However, the Nets don't have to rely on those two big men alone. Nor can they. The two of them played an average of 30 minutes a night, like most post players.  Garnett is 37 and last year missed 14 games. Kidd has said it's unlikely he's going to play both ends of the 20 back-to-backs the Nets will play this year.  Lopez has had three surgeries on his left foot in the past two years and is just out of a walking boot.

So who picks up the leftover minutes? Enter Andray Blatche.

Blatche played 19 minutes a game last season in his first year with the Nets and was nothing short of a marvel. After being amnestied by the Wizards, Blatche was signed him to a non-guaranteed veteran's minimum deal. He proceeded to drop 10 points a night along with five rebounds in limited action. His player efficiency rating put him  among the NBA's top 15. Blatche is two years removed from averaging 16 points and 8 rebounds while starting 63 of the 64 games he played; he is clearly capable of playing significant minutes.

The Nets have Blatche as insurance ... and as a partner for whoever is playing center.  When on the floor last season with Lopez, the two grabbed 62% of the total rebounds on the floor, a big number for two players not known for rebounding. Blatche can also play some point forward, for better or worse. When on the floor, Blatche creates opportunities for Lopez and could be in line for a boost in minutes in his second campaign with Brookly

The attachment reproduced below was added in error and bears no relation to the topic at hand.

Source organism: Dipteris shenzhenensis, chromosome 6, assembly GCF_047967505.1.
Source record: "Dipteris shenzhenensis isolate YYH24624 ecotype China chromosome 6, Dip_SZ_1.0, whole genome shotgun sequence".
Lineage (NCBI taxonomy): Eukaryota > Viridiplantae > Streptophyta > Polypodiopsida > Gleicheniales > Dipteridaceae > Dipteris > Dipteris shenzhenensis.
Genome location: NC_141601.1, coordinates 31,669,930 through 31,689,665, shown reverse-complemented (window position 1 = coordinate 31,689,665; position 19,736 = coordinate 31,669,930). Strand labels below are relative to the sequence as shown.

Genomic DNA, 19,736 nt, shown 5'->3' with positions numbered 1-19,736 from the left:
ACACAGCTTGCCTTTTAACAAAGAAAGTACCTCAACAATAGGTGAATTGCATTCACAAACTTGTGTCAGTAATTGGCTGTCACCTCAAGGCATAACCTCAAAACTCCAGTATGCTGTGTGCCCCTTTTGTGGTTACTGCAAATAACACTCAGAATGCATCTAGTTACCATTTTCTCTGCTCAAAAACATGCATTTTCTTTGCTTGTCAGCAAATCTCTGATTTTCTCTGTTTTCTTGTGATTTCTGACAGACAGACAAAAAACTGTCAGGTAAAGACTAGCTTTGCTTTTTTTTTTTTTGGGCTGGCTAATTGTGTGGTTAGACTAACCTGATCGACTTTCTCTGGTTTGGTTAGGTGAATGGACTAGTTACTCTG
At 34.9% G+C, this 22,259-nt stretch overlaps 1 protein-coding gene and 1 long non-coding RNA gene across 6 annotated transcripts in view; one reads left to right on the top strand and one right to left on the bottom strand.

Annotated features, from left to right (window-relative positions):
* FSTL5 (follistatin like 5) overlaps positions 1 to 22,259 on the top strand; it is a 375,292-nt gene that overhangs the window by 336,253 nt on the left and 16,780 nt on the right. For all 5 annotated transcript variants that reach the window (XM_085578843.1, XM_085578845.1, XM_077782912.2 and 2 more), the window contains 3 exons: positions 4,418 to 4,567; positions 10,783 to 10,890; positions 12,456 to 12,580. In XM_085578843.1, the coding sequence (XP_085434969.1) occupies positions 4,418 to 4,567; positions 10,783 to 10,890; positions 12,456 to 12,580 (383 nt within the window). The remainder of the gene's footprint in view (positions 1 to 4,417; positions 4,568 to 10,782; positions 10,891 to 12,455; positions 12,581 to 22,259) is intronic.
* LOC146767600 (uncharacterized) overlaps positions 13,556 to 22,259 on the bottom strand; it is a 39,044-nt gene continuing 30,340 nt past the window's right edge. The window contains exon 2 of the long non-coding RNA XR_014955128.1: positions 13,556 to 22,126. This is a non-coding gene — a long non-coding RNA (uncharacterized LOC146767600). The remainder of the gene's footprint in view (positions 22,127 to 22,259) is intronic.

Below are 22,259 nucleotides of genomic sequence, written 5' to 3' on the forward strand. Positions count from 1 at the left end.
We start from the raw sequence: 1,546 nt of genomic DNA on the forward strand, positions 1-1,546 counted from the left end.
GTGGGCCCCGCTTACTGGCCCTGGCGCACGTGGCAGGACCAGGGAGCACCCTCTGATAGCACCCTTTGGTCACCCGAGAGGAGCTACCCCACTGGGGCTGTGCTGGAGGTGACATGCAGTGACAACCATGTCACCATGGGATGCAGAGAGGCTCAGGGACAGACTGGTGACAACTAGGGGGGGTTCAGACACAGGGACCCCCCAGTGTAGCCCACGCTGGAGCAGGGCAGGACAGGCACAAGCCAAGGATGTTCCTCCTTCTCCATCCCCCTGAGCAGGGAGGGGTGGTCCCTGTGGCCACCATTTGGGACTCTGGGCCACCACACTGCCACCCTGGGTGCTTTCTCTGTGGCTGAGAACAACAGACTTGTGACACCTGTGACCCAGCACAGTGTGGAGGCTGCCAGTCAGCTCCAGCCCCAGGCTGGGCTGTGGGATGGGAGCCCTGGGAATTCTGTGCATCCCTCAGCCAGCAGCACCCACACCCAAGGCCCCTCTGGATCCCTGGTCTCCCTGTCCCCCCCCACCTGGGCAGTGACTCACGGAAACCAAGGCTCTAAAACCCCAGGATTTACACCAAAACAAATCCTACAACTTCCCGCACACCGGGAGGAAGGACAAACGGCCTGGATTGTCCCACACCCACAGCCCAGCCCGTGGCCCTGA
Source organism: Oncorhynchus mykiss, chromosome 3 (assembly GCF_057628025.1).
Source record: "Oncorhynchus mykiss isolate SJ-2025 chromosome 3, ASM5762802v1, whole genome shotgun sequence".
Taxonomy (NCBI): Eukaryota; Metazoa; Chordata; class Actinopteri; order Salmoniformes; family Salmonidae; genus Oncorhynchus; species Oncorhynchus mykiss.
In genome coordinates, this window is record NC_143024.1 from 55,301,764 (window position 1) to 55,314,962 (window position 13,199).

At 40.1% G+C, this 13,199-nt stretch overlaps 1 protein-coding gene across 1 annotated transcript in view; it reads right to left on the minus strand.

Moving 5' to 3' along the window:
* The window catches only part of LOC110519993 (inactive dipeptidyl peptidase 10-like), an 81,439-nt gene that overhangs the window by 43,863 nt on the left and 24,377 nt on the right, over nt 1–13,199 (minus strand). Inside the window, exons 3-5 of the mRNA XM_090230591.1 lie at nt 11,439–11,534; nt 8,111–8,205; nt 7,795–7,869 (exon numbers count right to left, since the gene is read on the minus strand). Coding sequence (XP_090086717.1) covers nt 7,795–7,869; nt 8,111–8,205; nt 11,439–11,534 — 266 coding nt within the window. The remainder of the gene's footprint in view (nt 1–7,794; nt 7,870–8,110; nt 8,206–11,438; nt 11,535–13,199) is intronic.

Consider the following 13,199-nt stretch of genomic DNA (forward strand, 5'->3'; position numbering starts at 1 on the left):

Blatche played the five for the first time in his career and did it well, but he is not the most athletic big the Nets have. This year's pick Mason Plumlee is.

The Nets knew that they were going to acquire Garnett four picks before Plumlee was selected. Knowing that they would feature Garnett and Lopez --and confident they would re-sign Blatche, they still took Plumlee. Says something about him, right? It also may something about how they see frontcourt depth as an advantage against the Heat.

Plumlee brings a side to the Nets that they lacked last year: energy. He is a high-flyer and mature as a player. Here's more on Plumlee. He played four years under Mike Krzyzewski at Duke, earning a record of 124-23, including the 2010 National Championship. Plumlee comes from a winning pedigree and is aware of what it takes to win. He's also a two-time Academic All-American.

Plumlee is 23 and ready to play and showcase his athleticism. This is a guy who measured a 36" max vertical in the pre-Draft combine, second among bigs. Only Cody Zeller scored higher.  He showed what that looks like in a game this summer in Orlando.

That leaves two odd ducks at power forward. Reggie Evans and Mirza Teletovic are about as opposite as you can get at power forward. They are not afterthoughts, far from it. They both bring a needed skillset.

An absolute bruiser, Evans surprisingly earned the starting job at power forward last season. For all his deficiencies, Evans is one hell of a rebounder. He lead the league by nearly three rebounds in rebounds per 48 minutes at 21.7 rebounds. He also had nine games of 20 or more rebounds, easily the league leader in that category. He has another strength that works for him: Garnett is a big fan. He no doubt recalls Celtics finished 29th in rebounding last season.